Voters in the South Washington County School District will soon decide whether to approve $463 million to dramatically expand capacity at schools in the Eastern Metro District, as officials predict enrollment will rise more than 18% over the course of the year. next decade.
If approved, it would be the largest school bond referendum in state history, eclipsing the record set by White Bear Lake voters in 2019.
It’s one of 15 obligation measures on the ballot across the state when many voters cast their ballots in the Aug. 9 primary election.
Other districts with bond referendums include St. Louis Park, where officials are proposing a $135 million package to upgrade several schools, and Round Lake-Brewster, where district leaders are asking for $30 million to build a new K-12 school.
In total, school districts across the state are asking voters for a total of $975 million to fund various construction projects during the primary. Greg Abbott, spokesman for the Minnesota School Boards Association, said it was a record number of bond measures in a primary ballot, and he attributed it to redistricting which made more difficult for districts to pursue referenda earlier in the year.
The South Washington County measure would pay for the construction of two new elementary schools and add new classrooms to nearly every other building in the district.
“We know this is a very big ask for our community,” Superintendent Julie Nielsen said.
The tax bill of an average house in the neighborhood, assessed at $300,000, would increase by $305 per year. Dan Pyan, the district’s chief financial officer, said ratepayers would pay for the improvements over a period of about 20 years.
The boundaries of the eastern metropolitan district encompass seven communities, including Cottage Grove, Newport and Woodbury.
District leaders say the sum and scope of the ballot measure is necessary because of the failure of a $47 million referendum on the 2015 ballot that aimed to tackle overcrowding in elementary schools and secondary schools in South Washington County.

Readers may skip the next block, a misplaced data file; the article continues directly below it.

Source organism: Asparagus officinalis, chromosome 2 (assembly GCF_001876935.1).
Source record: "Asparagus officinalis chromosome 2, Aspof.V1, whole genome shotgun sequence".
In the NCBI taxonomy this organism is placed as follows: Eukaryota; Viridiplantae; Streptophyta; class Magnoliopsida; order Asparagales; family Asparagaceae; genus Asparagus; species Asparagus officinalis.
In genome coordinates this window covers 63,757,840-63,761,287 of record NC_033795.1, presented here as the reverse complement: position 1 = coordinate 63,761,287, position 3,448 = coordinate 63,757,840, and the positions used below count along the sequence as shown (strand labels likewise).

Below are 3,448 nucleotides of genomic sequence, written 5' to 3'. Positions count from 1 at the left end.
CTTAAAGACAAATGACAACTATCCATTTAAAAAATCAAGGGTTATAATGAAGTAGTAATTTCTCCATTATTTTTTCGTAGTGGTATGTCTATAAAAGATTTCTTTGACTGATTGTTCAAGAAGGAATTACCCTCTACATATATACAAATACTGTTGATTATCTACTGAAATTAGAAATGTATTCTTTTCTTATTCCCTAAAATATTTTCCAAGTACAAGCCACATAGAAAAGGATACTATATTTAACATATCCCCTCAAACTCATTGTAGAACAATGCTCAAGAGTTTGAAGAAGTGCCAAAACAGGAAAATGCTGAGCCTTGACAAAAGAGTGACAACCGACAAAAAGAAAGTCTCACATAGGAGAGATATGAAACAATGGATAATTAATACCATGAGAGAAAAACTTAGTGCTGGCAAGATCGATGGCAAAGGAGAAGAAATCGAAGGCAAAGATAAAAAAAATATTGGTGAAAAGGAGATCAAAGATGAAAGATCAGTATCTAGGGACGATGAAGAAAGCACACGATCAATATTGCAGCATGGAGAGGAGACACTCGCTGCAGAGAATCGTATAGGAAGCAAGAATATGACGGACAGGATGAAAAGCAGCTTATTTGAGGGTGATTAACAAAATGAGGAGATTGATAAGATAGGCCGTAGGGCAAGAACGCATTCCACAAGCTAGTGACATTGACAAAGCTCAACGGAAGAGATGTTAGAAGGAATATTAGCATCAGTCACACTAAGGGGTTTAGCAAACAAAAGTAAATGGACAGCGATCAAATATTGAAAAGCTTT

“These needs have only gotten worse,” Nielsen said.
Four elementary schools are in desperate need of additional bathrooms, she said. Although Royal Oaks, Pullman, Hillside and Armstrong have been modified to accommodate more students over the years, between 320 and 490 students still share a toilet in those buildings, according to district planning documents.
Officials say 8,000 residential properties will come online within district boundaries over the next 10 years, adding about 3,500 students to one of the largest districts in the state. Schools in South Washington County enrolled nearly 19,000 students last year, according to state records.
The influx of new residents will further strain building capacity and double the number of students living within the boundaries of at least three elementary schools, according to the district’s forecast.
The bond would provide about $195 million for projects in the district’s 15 elementary schools. Several buildings would add classrooms and cafeterias and increase the area available for special education and early childhood education programs.
District officials also plan to close Newport Elementary and send its students to three nearby schools — an idea that has caught the attention of the community. Parents and students filled a school board meeting in May to protest the proposal, arguing the move would negatively impact children at the district’s most diverse school.
The bond would also provide $59 million in college upgrades.
District officials want to add enough classroom space to accommodate about 1,400 students at each of South Washington County’s four middle schools. The capacity of Cottage Grove, Lake and Woodbury colleges is about 1,200. Oltman, which opened in 2018 and is nearing capacity, holds about 1,000.
High school upgrades make up about $160 million of the proposed obligation, primarily to add capacity in East Ridge, as officials expect enrollment within its boundaries to increase in coming years. The school is already overcapacitated by more than 200 students, according to district figures.
Officials also want to renovate Crestview Elementary to merge South Washington County’s two alternative high school programs and house them there.
If voters reject the measure, district leaders say they will go back to the drawing board and come back with a slimmer claim in 2023.
“We know we have extreme overpopulation and we need to find an answer,” Nielsen said.
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